Club soda has been around for years, but only recently have brightly colored bottles of delightfully bubbly water been showing up on store shelves everywhere. Whereas once you were lucky to find Perrier or San Pelligrino, today you'll see not only more brands but a dizzying array of flavors. This rainbow of options available from manufacturers like Hint Fizz and La Croix share space with their more staid, old-world counterparts, giving sparkling water imbibers everywhere a reason to rejoice.
But, with this rise in popularity comes more than a few questions about this not-so-new drink, and whether it’s as healthy as companies try to make you think it is. These are good questions, but before we answer them, let’s get down to one of the most important questions – what exactly should you call it?
Club soda, seltzer and sparkling water, oh my!
There are a lot of names for carbonated water, leaving many to wonder what’s the difference between seltzer and soda? While some brands stick to the standard epithet, ‘carbonated water,’ most companies go with something a little more interesting, like club soda, seltzer or sparkling water.
Essentially, they’re all the same thing. If you really want to get into it, sparkling water and club soda often have trace amounts of minerals added to the water for flavor, and often one of those ingredients is salt. Seltzer, however, is constrained to just carbon dioxide and water.
What about mineral water?
Mineral water is a slightly different beast, as it contains a variety of, often, naturally-infused minerals. Mineral water comes both in still and sparkling forms, with some of those sparkling waters attaining the fizz via natural means.
A side note about tonic water
Though it sports the same clarity as club soda, tonic water is actually closer in nature to soda than it is to sparkling water. Its distinctive flavor comes from quinine, which was originally added for health reasons (namely, to fight malaria). But what many people don’t realize is that it's also jam-packed with almost as much sugar as a cola or other soda. Yikes!
The stimulating taste of sparkling water
Water doesn’t have taste, unless it’s mineral water, and neither does carbon dioxide, so that leaves many non-fizzy-water-drinking folks wondering what the big deal is. Part of the attraction to sparkling water is the stimulating feel of those bubbles in your mouth. But there’s even more to it than that. The combination of carbon dioxide and water creates carbonic acid, which gives fizzy water a bit of a zing.
The myths around sparkling water
Carbonic acid is also the root of one of the greatest rumors regarding the drawbacks of carbonated water: that it will dissolve the enamel of your teeth and eat away at your bones. At least for teeth, this is technically true, though much less so than most rumor-mill ruminators would have you believe. Sparkling water has a pH (a common measurement of acidity) of 3-4. That makes it slightly acidic, but no more so than most fruit juices.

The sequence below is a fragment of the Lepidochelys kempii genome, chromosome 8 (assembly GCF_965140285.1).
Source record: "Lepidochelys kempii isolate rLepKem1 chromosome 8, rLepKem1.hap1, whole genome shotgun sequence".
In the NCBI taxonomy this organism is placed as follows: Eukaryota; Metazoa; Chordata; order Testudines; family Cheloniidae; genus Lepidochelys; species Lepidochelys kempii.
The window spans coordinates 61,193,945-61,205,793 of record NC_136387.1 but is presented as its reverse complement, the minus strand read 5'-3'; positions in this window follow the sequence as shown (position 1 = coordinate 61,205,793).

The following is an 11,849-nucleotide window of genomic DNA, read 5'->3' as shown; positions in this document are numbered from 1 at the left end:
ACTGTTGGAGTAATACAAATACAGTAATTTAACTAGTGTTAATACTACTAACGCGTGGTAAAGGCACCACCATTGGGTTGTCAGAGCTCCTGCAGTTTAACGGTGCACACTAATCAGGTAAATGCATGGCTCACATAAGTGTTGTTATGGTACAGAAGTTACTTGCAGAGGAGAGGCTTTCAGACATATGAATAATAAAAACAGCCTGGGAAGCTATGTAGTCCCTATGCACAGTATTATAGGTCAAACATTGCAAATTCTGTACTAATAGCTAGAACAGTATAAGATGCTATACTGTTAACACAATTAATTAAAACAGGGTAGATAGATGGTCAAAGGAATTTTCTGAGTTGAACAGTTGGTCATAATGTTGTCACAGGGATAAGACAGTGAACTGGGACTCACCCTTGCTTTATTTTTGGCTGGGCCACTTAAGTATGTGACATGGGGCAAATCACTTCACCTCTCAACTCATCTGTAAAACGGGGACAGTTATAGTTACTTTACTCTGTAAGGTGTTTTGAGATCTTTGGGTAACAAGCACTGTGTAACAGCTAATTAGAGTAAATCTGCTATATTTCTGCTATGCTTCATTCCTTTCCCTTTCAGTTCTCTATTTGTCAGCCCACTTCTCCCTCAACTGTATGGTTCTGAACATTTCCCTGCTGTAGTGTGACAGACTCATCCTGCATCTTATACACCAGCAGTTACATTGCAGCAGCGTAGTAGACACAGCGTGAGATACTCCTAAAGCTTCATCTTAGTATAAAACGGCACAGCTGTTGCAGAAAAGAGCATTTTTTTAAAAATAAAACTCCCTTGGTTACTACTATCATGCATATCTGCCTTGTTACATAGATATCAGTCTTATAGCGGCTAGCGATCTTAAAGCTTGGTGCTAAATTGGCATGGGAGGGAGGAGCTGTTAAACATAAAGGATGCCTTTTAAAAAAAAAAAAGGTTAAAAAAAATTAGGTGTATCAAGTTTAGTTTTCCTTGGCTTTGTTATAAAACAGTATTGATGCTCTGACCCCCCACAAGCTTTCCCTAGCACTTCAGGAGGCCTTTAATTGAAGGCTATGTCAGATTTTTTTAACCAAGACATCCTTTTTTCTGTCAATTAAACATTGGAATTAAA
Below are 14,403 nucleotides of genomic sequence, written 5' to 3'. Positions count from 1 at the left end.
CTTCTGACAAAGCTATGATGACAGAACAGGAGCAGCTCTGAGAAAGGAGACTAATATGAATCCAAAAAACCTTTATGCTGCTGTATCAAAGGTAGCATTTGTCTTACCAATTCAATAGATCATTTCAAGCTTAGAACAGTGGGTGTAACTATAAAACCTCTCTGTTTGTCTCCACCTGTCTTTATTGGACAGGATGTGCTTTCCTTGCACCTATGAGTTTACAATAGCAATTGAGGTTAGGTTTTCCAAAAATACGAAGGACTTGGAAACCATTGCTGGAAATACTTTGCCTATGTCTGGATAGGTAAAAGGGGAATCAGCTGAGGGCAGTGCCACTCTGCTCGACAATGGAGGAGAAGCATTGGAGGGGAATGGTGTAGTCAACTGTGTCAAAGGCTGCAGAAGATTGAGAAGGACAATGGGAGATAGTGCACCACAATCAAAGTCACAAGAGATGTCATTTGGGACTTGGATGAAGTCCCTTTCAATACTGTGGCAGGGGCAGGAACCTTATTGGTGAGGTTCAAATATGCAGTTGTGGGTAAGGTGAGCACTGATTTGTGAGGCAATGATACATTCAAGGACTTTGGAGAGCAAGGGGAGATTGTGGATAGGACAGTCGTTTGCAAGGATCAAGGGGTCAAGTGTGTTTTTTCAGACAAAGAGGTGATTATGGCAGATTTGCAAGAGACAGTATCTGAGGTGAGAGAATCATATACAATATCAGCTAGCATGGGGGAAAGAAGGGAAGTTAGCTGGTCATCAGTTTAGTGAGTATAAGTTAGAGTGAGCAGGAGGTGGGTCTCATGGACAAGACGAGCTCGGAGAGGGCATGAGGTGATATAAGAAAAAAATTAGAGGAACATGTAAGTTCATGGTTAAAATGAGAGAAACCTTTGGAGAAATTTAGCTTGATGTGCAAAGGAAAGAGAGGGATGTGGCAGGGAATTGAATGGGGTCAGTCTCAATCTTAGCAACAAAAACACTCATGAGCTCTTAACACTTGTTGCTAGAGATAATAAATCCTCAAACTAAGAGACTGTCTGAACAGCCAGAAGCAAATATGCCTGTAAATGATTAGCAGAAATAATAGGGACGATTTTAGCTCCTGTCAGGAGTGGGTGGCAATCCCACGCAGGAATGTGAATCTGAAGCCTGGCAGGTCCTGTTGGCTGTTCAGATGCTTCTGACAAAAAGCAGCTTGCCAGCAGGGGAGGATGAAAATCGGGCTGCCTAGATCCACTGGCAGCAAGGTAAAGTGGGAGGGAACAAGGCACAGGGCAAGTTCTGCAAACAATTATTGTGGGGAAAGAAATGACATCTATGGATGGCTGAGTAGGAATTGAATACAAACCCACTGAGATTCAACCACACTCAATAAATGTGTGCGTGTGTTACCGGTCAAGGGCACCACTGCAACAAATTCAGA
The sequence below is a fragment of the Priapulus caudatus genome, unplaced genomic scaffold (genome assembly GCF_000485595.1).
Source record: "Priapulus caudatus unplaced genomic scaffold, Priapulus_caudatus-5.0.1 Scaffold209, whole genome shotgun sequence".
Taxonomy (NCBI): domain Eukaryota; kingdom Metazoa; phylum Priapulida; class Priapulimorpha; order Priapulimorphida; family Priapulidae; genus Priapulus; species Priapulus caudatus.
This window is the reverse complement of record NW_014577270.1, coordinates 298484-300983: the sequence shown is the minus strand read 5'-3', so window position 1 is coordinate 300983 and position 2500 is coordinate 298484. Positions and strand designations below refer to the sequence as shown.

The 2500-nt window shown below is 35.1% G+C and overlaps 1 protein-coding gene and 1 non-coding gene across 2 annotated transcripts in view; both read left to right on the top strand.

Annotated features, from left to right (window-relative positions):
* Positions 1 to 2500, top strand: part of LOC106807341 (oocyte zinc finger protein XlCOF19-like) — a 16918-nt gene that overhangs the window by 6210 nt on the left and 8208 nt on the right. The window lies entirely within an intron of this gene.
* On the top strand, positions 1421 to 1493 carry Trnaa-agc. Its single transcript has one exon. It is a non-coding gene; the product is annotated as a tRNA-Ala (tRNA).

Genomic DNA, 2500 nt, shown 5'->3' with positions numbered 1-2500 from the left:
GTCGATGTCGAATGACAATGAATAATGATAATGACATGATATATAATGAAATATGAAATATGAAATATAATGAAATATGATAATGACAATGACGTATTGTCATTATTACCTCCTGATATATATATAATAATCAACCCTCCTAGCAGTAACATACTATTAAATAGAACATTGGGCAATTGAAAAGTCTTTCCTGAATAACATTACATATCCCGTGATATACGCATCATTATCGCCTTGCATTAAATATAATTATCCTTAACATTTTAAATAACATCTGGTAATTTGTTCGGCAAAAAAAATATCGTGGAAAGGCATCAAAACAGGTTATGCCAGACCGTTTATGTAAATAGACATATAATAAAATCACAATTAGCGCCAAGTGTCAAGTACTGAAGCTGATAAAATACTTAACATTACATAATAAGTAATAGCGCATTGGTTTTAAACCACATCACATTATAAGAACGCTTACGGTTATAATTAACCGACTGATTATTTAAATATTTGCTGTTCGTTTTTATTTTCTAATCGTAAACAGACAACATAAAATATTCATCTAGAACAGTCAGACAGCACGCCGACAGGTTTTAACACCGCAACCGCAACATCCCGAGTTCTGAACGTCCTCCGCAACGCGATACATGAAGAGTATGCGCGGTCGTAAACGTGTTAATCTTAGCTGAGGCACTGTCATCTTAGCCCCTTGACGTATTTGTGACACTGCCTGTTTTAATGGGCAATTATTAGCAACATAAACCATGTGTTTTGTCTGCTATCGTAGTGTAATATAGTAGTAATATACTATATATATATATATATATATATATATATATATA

However, if you are talking about sweetened, carbonated water, the story changes drastically. It’s thought that by adding sugar to carbonated water, you can do much more damage to your teeth. That’s because the bacteria in your mouth combines with all that sugar to create acid. Add that to the carbonic acid, and the acids used for flavoring sodas, and it quickly becomes a recipe for poor oral health.
As for the bone-deteriorating rumor, there’s no evidence that carbonation will negatively affect bones. This rumor once again stems from the effects of drink sugary sodas. While studies have found a link between soda and low bone mineral density, more research is needed in this area.
What’s hiding in that seltzer water?
Sure, seltzer’s clear, but that doesn’t mean it’s free of unhealthy ingredients. While sparkling water seems to be without drawbacks, some companies just can’t let a good thing be a good thing. The first and most important ingredient to look out for is sugar. Add sugar to your sparkling water and you might as well opt for a soda. Some artifical sweetners can be just as bad, so be careful there, as well.
Otherwise, typical additions, like natural flavorings and minerals are healthy. Just be aware, adding citrus flavoring may increase the acidity of your drink, making it that much harder on your teeth. So if you struggle with cavities, perhaps look for something without lemon or lime flavoring.
The benefits of sparkling water
The greatest benefit of sparkling water is that it is water, and water is essential for good health. So, if sparkling water encourages you to gulp down more H20, keep your fridge and pantry well-stocked!
There are a variety of other potential health benefits of sparkling water, but there hasn’t been enough research for solid conculsions. Sparkling water may:
- Be good for digestion
- Increase feelings of fullness
- Relieve constipation
- Be good for heart health
Enjoy drinking sparkling water with…
Sparkling water has a lot going for it despite its rather short ingredient list. But for those who aren’t as enamored by effervescence, it also makes a great base for considerably more complex beverages.
For those looking for more from their sparkling water, try adding in some:
- Fruit juices, like orange juice or cranberry juice
- Herbs or vegetables, like mint, basil or cucumber
- A combination of fruits and herbs (orange juice with mint and club soda is great, as is raspberry and basil with blueberries, or lemon and lavender)
If you’re a baker and want to get a little wild, consider switching still water for carbonated water in your dough. It’s supposed to make quite a light, fluffy dough!
Ready to break out the bubbly! Here are a few sparkling waters to try...